Yolton: …and a tool our entire partner and customer ecosystem is very excited about. The SAP EcoHub brings together solutions from SAP and our partners into one marketplace. Customers can discover and explore the solutions more easily. But what really sets SAP EcoHub apart is its interactive community aspect. Our customers rate and review the solutions from our partners and from SAP. That way, a prospect company looking for a solution from SAP or one of our partners can make a better-informed purchase decision based on the experiences and opinions of other customers. So you have brought the spirit of Web 2.0 into your community.

Yolton: Yes. Web 2.0, social networks, and social media are all about enabling and encouraging active participation and engagement by the members of your extended ecosystem. Social media allows us to have a genuine conversation with our customers and partners through tools like discussion forums, blogs, wiki’s, audio, and video – and through programs like our reputation management system. It’s about better understanding customer needs and pain points – and then working to relieve those with our products or services. Web 2.0 really means a change of attitude for companies. How does that work in practice?

Yolton: Well, let’s take the launch of SAP Business Suite 7 in New York City a few months ago. For the first time, we invited members of our community – such as bloggers and industry experts – to attend the news conferences and briefings. They authored their own and linked to our blogs, wikis, forums and pod casts on SCN. The people in the room were using Twitter to let the broader community around the world know what was going on live. Community members were tweeting back saying, ‘Hey, could you clarify this?’ those in the room asked the question in real time in the session and got answers on the spot, and re-tweeted to the world. As a result, SAP Business Suite 7 was one of the top 10 trending topics on Twitter that day. So really, we created a storm of information in the marketplace that we couldn’t have done otherwise. You are also active on some other platforms.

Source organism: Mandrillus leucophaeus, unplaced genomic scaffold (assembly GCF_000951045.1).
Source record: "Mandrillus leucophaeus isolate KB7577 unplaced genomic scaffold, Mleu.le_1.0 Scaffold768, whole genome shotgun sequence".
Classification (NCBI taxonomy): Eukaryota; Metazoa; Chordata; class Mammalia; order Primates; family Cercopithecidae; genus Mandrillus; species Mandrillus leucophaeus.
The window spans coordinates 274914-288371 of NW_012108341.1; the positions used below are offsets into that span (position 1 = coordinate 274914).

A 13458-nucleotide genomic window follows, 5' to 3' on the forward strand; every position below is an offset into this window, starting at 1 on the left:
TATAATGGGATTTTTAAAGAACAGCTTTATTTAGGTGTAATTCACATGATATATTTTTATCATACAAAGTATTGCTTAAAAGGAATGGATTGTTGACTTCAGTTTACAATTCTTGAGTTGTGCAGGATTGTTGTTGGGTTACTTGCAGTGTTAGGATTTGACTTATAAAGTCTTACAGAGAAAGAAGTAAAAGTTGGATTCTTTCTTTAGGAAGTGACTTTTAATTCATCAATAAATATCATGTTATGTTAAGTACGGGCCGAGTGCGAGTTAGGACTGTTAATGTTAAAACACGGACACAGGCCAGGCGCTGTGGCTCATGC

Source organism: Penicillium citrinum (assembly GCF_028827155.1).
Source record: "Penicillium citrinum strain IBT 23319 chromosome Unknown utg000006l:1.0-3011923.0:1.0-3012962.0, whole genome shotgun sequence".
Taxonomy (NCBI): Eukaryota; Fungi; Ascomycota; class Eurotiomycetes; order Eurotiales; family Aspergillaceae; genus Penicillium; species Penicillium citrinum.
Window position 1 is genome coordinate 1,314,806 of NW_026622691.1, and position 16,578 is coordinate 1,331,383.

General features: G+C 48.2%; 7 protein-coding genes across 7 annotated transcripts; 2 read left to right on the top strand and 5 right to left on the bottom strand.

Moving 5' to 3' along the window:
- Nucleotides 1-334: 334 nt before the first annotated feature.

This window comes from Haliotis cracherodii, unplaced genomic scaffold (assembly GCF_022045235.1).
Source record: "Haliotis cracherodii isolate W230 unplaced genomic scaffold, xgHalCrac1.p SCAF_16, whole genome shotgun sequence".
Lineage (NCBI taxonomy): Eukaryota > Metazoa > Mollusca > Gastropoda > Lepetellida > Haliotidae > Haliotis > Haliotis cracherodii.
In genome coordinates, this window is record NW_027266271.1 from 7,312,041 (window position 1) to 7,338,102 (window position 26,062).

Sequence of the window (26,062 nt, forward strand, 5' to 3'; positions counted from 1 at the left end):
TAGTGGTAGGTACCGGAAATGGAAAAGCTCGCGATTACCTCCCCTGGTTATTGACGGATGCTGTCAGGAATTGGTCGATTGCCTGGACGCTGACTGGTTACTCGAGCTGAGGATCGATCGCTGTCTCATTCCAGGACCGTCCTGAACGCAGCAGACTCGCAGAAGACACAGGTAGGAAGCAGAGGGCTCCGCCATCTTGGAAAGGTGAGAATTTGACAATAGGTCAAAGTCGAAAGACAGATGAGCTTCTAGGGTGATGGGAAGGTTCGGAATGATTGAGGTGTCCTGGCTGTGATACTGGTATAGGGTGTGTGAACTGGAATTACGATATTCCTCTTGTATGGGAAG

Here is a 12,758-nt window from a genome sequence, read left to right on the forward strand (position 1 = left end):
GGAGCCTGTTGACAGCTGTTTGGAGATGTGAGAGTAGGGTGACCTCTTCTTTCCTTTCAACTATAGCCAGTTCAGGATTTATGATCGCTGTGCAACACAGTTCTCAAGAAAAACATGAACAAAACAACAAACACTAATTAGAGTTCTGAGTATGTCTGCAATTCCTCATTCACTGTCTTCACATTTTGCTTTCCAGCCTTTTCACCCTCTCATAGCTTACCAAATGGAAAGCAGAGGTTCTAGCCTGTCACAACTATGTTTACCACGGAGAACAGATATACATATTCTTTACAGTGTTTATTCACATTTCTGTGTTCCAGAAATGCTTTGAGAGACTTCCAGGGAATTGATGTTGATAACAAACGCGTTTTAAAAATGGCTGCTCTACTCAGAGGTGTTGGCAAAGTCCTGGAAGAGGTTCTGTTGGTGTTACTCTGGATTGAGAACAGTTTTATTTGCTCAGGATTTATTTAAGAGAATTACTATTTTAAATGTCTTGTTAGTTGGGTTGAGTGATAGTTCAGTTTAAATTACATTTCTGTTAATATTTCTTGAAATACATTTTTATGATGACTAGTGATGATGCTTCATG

Yolton: Yes, we have LinkedIn and Facebook groups for SAP EcoHub, for SAP Tech Ed events and for the SAP Community Network. We have nearly 100 videos on YouTube of community members giving testimonials, keynotes from our events and demo’s from webcasts. When a blog is posted in SCN, it immediately sends a Twitter alert to almost 2000 followers. We have viral widgets on our SCN pages that allow community members to add the SAP blog stream to their private websites and blogs. We make personal connections in Facebook and professional connections on LinkedIn. So, all of these Web 2.0 tools and others are being used by SAP to extend our reach beyond our platform to tap into the broader market .In the end, this makes us at SAP more efficient, more effective, and more successful, because we’re using every tool and technique available to make our customers more successful.